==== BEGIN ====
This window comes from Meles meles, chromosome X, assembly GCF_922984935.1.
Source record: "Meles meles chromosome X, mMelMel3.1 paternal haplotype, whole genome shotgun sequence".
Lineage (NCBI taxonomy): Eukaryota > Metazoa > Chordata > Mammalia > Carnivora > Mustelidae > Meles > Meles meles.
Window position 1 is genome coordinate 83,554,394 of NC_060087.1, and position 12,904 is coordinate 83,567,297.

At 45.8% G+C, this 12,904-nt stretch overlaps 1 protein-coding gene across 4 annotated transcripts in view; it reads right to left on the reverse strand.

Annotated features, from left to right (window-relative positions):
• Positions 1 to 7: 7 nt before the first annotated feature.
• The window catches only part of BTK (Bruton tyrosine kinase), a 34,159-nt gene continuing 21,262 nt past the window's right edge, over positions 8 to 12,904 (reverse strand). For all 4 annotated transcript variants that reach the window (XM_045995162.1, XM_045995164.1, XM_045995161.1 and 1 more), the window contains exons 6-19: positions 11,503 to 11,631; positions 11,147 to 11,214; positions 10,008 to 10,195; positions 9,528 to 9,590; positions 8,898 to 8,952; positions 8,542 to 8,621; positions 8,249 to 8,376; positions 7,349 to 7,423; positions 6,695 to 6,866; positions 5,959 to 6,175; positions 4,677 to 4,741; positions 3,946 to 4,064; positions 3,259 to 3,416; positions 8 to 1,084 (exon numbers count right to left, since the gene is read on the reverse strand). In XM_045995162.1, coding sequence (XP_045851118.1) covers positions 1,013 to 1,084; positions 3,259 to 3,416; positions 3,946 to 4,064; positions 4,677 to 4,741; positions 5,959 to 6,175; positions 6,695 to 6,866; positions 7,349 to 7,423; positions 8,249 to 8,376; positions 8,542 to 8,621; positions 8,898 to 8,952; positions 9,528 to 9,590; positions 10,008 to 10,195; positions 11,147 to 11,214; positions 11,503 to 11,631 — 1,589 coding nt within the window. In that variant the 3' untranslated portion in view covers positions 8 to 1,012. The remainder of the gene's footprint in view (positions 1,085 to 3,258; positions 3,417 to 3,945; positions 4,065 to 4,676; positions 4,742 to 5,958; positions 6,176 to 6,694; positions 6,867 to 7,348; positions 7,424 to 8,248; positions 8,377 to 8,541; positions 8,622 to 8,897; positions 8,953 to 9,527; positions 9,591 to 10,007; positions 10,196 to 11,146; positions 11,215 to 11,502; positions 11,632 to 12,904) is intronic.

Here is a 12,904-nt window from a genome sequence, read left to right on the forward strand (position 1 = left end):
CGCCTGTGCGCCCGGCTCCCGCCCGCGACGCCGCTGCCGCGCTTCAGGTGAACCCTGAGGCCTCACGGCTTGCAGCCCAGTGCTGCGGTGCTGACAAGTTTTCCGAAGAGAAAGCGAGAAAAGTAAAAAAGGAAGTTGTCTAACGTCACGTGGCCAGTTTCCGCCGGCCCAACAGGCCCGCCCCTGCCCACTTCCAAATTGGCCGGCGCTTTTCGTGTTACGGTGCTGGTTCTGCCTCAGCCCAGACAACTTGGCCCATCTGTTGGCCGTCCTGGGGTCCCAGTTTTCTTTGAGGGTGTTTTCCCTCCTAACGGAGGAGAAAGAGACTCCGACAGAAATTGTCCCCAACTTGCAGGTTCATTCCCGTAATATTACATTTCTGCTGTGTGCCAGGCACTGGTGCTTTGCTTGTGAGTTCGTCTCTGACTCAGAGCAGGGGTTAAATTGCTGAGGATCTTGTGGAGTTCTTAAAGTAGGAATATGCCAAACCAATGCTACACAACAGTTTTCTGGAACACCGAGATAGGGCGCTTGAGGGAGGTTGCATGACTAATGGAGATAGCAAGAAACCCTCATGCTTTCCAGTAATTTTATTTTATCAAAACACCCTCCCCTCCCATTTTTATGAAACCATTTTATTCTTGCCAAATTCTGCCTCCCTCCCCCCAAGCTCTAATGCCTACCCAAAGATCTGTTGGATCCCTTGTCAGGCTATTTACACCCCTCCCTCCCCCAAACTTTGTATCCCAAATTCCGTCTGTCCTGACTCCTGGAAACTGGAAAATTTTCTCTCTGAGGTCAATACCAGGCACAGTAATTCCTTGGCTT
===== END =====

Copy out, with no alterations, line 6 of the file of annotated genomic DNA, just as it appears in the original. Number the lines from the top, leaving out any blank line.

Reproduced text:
Annotated features, from left to right (window-relative positions):